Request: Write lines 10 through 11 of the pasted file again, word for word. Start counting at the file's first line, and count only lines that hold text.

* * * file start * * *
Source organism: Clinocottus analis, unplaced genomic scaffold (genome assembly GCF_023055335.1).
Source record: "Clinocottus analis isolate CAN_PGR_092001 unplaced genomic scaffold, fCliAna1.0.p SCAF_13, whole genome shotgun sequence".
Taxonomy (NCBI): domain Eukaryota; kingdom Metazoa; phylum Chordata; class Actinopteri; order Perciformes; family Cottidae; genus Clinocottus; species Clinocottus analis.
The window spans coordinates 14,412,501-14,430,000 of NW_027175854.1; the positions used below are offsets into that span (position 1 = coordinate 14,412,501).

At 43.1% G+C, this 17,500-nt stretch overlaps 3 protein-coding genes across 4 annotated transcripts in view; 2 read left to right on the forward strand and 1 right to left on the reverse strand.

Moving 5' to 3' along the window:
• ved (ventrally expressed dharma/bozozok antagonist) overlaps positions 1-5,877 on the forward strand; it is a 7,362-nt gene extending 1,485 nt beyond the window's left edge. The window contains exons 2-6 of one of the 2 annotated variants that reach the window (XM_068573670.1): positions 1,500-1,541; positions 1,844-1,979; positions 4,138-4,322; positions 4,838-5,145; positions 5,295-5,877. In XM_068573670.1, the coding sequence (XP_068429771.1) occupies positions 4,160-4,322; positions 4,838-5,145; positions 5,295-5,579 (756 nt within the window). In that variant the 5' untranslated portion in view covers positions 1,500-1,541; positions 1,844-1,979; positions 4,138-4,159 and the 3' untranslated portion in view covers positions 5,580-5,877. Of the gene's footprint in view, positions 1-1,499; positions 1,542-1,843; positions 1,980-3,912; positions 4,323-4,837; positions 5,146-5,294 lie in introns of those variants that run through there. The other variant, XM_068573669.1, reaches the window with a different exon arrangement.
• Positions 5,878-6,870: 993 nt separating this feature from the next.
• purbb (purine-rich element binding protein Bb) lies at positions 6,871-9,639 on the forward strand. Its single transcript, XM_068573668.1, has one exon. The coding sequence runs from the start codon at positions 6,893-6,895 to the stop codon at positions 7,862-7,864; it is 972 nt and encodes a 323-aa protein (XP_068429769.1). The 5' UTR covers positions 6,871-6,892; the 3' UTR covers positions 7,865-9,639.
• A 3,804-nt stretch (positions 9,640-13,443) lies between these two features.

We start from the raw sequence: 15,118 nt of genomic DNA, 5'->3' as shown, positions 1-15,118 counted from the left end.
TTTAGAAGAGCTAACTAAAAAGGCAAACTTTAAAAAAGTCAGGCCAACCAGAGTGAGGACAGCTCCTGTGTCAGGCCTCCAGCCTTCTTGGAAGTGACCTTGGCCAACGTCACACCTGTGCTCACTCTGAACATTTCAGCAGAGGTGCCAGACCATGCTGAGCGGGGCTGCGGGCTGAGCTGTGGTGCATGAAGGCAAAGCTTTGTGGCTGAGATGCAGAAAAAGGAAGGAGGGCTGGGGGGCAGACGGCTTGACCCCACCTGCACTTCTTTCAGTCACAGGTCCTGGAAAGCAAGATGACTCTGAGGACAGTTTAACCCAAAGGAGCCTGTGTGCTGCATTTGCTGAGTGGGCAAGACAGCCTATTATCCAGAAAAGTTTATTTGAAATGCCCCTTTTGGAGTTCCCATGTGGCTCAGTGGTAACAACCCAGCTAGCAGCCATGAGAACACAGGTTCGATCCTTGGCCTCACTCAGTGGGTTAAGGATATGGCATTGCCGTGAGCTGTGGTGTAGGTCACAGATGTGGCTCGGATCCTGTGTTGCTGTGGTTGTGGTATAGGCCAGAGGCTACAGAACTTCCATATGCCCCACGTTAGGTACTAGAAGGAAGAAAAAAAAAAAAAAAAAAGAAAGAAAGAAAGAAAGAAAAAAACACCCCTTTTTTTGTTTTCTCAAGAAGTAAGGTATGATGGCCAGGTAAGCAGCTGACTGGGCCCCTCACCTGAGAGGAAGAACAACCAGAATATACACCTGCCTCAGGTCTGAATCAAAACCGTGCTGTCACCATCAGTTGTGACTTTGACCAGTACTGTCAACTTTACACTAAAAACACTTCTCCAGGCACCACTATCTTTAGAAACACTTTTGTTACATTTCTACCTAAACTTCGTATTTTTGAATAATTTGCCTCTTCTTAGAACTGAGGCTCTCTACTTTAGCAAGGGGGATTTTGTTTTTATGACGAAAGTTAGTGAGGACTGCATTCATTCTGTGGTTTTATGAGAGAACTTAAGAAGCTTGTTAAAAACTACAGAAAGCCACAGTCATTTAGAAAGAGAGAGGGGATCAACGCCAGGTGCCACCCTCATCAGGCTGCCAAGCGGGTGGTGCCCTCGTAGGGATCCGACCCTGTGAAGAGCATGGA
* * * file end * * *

• A 3,804-nt stretch (positions 9,640-13,443) lies between these two features.

We start from the raw sequence: 15,118 nt of genomic DNA, 5'->3' as shown, positions 1-15,118 counted from the left end.